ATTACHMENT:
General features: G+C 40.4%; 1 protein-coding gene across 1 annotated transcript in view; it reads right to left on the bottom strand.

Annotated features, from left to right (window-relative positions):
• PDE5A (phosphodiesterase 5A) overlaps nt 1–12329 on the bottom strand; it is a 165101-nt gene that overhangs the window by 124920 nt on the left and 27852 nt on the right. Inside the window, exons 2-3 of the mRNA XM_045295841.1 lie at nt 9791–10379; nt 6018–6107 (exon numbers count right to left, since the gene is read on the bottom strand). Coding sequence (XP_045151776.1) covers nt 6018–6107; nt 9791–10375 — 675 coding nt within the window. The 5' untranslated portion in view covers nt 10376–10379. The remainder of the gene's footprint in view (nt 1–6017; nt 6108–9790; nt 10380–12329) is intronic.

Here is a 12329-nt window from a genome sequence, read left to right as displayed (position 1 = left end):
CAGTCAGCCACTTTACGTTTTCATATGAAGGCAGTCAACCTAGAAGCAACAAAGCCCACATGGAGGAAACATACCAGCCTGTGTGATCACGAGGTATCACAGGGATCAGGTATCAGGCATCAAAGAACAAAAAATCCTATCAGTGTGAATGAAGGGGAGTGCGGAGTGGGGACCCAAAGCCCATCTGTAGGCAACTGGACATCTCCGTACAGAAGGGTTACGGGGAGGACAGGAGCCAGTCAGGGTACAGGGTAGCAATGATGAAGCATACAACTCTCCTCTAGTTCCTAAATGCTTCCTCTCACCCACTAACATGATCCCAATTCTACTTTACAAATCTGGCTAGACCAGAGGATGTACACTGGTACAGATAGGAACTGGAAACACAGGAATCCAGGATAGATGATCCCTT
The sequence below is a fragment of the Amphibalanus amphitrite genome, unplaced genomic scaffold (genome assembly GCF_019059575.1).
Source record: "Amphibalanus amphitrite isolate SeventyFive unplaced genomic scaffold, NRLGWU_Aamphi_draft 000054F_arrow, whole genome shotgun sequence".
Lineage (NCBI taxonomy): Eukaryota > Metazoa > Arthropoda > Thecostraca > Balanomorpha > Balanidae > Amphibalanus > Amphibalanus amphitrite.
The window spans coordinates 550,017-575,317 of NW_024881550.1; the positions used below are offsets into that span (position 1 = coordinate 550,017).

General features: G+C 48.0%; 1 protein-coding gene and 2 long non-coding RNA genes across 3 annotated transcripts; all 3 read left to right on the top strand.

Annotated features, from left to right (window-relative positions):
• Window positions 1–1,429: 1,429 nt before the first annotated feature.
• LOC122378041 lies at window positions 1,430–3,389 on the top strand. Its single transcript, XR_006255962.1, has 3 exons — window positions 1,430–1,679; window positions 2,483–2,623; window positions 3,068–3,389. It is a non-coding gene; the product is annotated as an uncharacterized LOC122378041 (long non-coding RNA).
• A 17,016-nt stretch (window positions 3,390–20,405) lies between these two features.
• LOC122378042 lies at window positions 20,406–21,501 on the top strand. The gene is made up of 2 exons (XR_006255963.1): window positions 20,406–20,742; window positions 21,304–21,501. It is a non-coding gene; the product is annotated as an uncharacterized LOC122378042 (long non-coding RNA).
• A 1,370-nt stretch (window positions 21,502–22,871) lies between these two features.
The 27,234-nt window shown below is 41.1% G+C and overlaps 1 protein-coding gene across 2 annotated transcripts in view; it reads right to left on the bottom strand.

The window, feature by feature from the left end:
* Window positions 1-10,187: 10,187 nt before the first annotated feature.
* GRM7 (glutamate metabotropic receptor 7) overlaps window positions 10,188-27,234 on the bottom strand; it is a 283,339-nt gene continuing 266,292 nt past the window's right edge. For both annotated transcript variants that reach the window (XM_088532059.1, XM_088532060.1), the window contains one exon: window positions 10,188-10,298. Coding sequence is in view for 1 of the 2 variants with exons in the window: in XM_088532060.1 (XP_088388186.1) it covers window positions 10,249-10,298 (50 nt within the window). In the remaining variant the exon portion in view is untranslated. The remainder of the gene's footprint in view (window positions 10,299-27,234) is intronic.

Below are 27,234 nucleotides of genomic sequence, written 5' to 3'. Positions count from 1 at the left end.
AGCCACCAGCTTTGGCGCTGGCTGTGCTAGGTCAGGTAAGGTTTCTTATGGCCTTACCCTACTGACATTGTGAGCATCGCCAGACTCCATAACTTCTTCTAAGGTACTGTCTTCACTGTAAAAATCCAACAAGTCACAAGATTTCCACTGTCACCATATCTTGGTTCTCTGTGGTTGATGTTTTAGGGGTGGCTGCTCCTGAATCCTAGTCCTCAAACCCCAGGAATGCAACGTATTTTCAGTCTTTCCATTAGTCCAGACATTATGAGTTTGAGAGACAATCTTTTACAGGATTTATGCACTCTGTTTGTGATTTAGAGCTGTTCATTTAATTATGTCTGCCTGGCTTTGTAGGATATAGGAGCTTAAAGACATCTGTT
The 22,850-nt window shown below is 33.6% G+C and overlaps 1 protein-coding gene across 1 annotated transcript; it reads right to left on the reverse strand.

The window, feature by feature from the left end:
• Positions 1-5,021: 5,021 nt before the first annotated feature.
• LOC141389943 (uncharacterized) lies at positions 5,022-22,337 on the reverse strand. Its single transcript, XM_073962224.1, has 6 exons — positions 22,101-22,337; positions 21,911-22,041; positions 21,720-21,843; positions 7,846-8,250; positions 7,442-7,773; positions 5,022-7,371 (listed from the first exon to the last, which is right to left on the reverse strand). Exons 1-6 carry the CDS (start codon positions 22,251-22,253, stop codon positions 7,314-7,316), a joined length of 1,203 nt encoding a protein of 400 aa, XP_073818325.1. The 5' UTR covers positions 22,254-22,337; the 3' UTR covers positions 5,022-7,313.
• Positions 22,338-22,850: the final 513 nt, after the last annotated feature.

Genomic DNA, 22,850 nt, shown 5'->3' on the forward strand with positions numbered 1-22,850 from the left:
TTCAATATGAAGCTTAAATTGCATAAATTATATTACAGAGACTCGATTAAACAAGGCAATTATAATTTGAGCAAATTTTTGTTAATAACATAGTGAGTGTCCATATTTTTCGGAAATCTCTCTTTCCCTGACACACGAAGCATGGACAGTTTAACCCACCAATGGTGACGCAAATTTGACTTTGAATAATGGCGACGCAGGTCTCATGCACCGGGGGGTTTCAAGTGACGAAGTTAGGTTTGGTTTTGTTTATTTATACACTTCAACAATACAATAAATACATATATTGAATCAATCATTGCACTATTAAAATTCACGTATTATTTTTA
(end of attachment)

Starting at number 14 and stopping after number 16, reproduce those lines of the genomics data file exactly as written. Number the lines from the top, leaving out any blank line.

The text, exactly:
• A 17,016-nt stretch (window positions 3,390–20,405) lies between these two features.
• LOC122378042 lies at window positions 20,406–21,501 on the top strand. The gene is made up of 2 exons (XR_006255963.1): window positions 20,406–20,742; window positions 21,304–21,501. It is a non-coding gene; the product is annotated as an uncharacterized LOC122378042 (long non-coding RNA).
• A 1,370-nt stretch (window positions 21,502–22,871) lies between these two features.